Fiji Removes Censors While Restricting Media Freedom

by    /  February 1, 2012  / 1 Comment

Netani Rika former editor of the Fiji Times, resigned in 2010 due to censorship

Commodore and current Prime Minister of Fiji, Frank Bainimarama, took control of the country in a military coup in 2006. In 2009 he abolished the Constitution, placed censors in the media, and claimed no elections would take place until 2014.

This January marks the month that, according to Bainimarama, censors are supposed to be removed from the media’s newsrooms. While this seems like a positive development, several news outlets in New Zealand and Australia, such as Radio New Zealand, report that the right to freedom of speech and freedom of expression is still in peril in the island country of approximately 900,000.

In 2012, Fiji advanced 32 places on the Reporters Without Borders Press Freedom Index from its position at 149 in 2010. It currently ranks 117 out of 178 but is tied with both Zimbabwe and Venezuela, countries whose track records with censorship, media fines, and surveillance keep them low on the list. A state of emergency has also been in effect in Fiji since 2009 when Bainimarama’s government abolished the constitution. The censors and the state of emergency end this January, according to Bainimarama.

Under the state of emergency the government has passed several decrees, including Decree 29: The Media Industry Development Decree (pdf). This decree enforces strict punishments for journalists and publications that the government deems “irresponsible” and for stories considered capable of “incitement.” The Media Decree also creates a Media Authority in Fiji to preside over the press.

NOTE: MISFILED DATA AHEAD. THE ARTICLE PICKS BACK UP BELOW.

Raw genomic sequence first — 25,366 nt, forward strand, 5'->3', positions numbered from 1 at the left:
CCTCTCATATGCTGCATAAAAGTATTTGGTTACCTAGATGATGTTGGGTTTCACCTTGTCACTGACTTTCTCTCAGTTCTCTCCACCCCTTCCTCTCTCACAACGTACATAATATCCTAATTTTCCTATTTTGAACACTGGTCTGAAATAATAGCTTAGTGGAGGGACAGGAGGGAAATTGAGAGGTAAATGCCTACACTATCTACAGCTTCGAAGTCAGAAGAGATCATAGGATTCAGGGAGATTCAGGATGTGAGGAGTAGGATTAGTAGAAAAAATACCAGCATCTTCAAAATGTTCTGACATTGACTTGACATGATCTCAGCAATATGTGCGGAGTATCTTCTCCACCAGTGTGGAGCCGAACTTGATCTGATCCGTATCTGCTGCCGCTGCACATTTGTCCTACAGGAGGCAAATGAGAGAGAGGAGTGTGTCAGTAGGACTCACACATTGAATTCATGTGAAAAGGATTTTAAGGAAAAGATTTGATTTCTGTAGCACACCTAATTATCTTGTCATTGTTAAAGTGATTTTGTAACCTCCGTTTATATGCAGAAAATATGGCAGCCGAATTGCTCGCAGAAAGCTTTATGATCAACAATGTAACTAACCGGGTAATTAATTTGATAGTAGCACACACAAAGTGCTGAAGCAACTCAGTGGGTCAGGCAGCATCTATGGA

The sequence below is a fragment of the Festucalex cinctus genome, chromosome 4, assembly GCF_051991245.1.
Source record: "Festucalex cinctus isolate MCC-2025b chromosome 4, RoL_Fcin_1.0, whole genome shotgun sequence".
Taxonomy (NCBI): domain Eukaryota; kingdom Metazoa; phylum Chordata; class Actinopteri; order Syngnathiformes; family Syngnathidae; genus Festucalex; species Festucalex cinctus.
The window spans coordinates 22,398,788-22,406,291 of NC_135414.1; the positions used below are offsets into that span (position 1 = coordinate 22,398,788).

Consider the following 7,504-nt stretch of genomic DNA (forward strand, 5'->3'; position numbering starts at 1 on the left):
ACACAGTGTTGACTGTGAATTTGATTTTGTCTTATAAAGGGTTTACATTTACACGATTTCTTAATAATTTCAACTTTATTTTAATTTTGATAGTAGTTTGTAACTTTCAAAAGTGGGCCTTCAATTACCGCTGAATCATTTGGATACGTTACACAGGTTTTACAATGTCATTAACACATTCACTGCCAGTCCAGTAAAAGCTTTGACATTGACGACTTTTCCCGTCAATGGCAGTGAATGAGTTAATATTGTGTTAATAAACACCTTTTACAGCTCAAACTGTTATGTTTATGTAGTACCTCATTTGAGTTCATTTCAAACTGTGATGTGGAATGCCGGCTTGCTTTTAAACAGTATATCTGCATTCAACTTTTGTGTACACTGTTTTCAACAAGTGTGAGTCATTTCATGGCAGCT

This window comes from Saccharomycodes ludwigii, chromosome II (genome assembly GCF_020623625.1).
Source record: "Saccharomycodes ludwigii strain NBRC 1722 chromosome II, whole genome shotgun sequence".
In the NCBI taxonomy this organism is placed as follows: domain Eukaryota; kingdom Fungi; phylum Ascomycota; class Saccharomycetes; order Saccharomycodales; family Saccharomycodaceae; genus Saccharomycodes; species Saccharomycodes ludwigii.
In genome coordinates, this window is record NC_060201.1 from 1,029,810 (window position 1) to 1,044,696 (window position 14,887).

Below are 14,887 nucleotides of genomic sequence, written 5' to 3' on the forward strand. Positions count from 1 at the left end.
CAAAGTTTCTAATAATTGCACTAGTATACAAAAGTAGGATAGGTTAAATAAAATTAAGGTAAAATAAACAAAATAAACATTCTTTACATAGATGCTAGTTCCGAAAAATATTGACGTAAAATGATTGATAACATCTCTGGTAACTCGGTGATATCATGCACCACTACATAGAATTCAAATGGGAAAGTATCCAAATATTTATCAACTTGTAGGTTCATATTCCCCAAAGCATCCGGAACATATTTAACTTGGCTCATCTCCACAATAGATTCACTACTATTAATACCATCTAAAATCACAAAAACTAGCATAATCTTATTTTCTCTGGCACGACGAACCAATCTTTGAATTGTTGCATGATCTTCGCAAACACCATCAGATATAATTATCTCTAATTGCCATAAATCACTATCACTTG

According to the regime’s Chief Censor Sharon Smith-Johns, “Once the state of emergency is lifted, [the Media Authority] will continue to ensure the media is balanced and accountable in their reporting.” The Media Authority can demand information and documents from journalists, issue fines up to $100,000, and even jail journalists for up to 5 years.

An interview with President of Fiji, Frank Bainimarama and Graham Davis of UK Sky News

With the unrelated deaths of four foreigners in Fiji being reportedly censored by the government in 2011, it might be more than just incitement and irresponsible journalism being censored. It could be Fiji’s global image that the censors have hoped to control. In the case of the deaths of foreigners- it has been speculated that media outlets were censored in order to maintain a safe image for tourists, a large part of the Fijian economy. One anti-government blog, Coup Four And A Half, claims that several tourist deaths were censored by the government “for fear of spooking tourists”.

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